The stuck-at-home chronicles have fast become surreal, as remote workers face down a killer virus on the one hand and the flattening of their work and personal lives on the other. To help, many have rushed to adopt Zoom. And for many use cases - hint: not national security - it is a perfectly fine option.
In the latest move to relax certain HIPAA requirements during the COVID-19 crisis, federal regulators Thursday paved the way for business associates to share protected health information for public health-related activities during the pandemic.
The day after security researcher Patrick Wardle disclosed two zero-day vulnerabilities in the macOS client version of Zoom's teleconferencing platform, the company on Thursday rushed out patches for these flaws and one other.
Supermarket giant Morrisons is not liable for a data breach caused by a rogue employee, Britain's Supreme Court has ruled, bringing to a close the long-running case - the first in the country to have been filed by data breach victims.
Washington's governor has signed a new law that regulates the use of facial recognition technology. But some privacy advocates say the measure, which was backed by Microsoft, doesn't do enough to protect individuals' rights.
An Australian company that sells a GPS tracking smartwatch for kids accidently exposed personal data a second time. But this time around, it has not notified users about the bug, which also could have been used to spoof the location of children.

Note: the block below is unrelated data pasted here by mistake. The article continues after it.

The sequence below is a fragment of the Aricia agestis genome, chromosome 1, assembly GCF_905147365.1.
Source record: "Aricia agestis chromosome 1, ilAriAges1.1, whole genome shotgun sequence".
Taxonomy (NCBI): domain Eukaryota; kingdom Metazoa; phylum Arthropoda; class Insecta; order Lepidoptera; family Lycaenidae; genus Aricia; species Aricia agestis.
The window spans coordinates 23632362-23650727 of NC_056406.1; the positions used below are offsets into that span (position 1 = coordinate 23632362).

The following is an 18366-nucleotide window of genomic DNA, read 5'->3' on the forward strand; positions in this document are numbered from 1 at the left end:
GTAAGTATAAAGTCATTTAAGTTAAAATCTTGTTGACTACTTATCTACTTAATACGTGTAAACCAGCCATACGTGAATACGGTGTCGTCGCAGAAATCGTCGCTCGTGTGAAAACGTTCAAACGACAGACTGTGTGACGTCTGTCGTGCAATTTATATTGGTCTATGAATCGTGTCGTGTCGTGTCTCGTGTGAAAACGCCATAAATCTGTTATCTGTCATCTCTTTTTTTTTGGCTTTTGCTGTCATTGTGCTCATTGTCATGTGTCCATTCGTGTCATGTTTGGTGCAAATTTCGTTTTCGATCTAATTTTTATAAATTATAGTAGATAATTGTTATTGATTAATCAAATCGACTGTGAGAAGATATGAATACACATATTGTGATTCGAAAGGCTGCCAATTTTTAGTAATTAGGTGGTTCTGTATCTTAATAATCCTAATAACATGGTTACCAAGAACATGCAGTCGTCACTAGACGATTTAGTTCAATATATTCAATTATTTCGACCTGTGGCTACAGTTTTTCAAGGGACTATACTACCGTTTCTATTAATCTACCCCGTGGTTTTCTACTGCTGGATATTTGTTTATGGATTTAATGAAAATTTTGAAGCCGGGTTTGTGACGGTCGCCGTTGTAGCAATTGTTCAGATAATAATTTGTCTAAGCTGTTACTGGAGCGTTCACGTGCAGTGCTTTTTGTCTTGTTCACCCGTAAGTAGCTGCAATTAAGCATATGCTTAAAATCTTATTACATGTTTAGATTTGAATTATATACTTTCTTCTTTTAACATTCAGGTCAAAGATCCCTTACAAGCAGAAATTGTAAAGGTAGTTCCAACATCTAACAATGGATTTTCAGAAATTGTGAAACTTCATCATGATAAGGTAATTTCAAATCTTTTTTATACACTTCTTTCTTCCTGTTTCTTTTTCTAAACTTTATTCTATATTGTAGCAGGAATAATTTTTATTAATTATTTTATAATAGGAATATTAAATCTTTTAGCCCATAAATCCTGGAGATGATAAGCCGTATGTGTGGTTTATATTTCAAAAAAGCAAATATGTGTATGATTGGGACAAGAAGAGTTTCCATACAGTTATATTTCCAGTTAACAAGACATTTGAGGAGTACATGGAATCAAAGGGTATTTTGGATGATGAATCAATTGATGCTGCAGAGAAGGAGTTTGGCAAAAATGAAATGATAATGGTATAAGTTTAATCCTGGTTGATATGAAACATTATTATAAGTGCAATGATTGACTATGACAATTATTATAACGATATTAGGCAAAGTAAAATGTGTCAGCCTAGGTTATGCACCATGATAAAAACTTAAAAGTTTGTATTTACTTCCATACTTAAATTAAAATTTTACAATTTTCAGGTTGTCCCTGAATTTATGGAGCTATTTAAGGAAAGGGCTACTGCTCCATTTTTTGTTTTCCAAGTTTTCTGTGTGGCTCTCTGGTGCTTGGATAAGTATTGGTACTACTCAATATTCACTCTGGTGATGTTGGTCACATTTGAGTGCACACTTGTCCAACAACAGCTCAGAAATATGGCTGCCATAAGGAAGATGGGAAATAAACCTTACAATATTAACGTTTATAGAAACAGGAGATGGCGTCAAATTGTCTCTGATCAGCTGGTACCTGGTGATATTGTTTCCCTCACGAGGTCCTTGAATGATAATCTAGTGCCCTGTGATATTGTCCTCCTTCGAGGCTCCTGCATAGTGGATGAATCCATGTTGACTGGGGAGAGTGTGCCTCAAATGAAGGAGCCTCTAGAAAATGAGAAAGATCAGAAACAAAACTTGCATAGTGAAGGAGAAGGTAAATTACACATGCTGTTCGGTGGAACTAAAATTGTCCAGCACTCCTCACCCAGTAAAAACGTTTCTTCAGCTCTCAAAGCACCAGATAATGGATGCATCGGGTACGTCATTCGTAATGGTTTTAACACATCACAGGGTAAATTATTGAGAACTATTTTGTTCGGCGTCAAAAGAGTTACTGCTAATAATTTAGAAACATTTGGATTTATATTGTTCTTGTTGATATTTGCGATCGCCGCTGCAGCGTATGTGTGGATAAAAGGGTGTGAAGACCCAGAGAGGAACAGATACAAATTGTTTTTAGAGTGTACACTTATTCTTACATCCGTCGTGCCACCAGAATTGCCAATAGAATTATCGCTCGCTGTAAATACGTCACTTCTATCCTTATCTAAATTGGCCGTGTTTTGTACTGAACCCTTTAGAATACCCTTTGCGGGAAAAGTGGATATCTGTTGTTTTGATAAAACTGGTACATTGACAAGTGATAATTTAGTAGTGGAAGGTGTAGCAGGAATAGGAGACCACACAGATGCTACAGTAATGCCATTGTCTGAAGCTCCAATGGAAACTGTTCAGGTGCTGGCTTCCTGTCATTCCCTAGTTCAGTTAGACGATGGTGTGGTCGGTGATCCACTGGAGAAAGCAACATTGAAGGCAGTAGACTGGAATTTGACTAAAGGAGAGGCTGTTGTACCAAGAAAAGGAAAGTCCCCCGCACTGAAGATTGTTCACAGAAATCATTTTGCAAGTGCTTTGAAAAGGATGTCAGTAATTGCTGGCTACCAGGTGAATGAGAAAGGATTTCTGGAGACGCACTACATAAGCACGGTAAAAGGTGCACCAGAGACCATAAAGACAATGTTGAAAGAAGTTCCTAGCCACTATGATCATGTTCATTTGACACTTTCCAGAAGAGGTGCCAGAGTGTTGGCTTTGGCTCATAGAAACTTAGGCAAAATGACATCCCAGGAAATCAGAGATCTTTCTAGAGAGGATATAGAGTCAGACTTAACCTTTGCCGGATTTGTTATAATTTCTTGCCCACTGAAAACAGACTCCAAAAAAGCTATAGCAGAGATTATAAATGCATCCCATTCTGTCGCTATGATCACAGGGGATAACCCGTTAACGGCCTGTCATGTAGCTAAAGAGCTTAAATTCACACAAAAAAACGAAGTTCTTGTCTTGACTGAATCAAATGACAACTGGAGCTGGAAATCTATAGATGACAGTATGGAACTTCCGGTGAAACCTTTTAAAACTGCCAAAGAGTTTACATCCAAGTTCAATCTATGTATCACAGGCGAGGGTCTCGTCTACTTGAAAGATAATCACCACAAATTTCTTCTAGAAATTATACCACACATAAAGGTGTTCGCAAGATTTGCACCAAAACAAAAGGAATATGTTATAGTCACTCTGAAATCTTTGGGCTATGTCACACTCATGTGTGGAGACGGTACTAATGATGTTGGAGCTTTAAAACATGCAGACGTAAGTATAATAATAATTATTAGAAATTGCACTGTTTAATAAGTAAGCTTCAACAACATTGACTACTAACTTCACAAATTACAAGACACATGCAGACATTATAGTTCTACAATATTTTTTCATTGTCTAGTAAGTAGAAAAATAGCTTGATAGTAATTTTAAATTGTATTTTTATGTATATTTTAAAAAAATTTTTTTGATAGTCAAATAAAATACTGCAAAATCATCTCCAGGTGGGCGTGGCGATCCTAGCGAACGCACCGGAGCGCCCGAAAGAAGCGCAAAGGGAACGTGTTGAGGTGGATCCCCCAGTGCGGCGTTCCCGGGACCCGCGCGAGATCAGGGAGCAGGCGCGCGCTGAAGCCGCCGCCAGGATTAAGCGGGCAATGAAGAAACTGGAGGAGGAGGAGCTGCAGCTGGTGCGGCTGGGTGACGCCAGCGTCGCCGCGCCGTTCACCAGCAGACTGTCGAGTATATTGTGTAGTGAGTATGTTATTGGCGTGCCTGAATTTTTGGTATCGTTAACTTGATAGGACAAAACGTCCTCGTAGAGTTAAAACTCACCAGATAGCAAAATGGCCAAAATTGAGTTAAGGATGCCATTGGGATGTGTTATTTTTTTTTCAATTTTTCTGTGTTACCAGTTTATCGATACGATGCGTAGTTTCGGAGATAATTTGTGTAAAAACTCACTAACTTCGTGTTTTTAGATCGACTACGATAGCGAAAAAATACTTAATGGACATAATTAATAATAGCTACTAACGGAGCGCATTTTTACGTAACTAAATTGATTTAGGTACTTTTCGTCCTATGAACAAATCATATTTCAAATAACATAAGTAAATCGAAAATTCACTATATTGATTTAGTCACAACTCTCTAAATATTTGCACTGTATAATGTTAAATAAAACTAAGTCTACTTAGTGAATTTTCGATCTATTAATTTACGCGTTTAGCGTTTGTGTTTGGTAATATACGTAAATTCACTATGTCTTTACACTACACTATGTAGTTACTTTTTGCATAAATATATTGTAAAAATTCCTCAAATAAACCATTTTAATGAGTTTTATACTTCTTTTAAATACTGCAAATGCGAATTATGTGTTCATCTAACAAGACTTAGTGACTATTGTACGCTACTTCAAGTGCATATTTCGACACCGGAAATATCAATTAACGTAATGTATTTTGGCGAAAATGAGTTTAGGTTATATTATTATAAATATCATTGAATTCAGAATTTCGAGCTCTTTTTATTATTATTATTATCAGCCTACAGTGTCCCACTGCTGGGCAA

Popular teleconferencing software Zoom is continuing to fall under scrutiny as questions are raised over its privacy and security practices. The latest issue: a feature that inadvertently reveals strangers' email addresses and profile photos.
Zoom has apologized for sharing large sets of user data by default with Facebook, blaming the social network's software development kit, which it has removed from its iOS app. With COVID-19 driving unprecedented levels of remote working, video conferencing software is under the privacy and security microscope.
More than two dozen healthcare organizations and technology firms have formed a coalition to help address the COVID-19 crisis by using secure information sharing and data analysis. But observers warn the group must devote enough attention to privacy and security issues.
The latest edition of the ISMG Security Report analyzes how and why Russia is spreading disinformation about the COVID-19 pandemic. Plus: the latest CCPA regulation updates; a CISO's tips on securely managing a remote workforce.
Recent HIPAA-related moves by federal regulators aim to improve information sharing and care coordination as the U.S. healthcare community battles the COVID-19 outbreak, says privacy attorney Kirk Nahra of the law firm WilmerHale. But some of the provisions could cause confusion, he notes.
Amidst the COVID-19 pandemic, California's attorney general on March 11 released a second modification of the proposed regulations to implement the California Consumer Protection Act. Attorney Sadia Mirza explains what's included in this "spring cleaning."
An emerging technology, Vvendor Privileged Access Management (VPAM) can provide both operational efficiencies and increased security in your projected ROI analysis. And that is a rare combination in InfoSec these days.
As automobile manufacturers and others rush to shift to production of ventilators and other medical equipment and supplies to help fight the COVID-19 pandemic, they must take steps to ensure security, privacy and safety risks are addressed, says technology attorney Steven Teppler.
The Trump administration is reportedly in talks with tech companies, including Facebook and Google, to explore whether it's possible to use real-time location data from smartphones to support efforts to slow the spread of COVID-19. But some privacy advocates are raising concerns about such tracking efforts.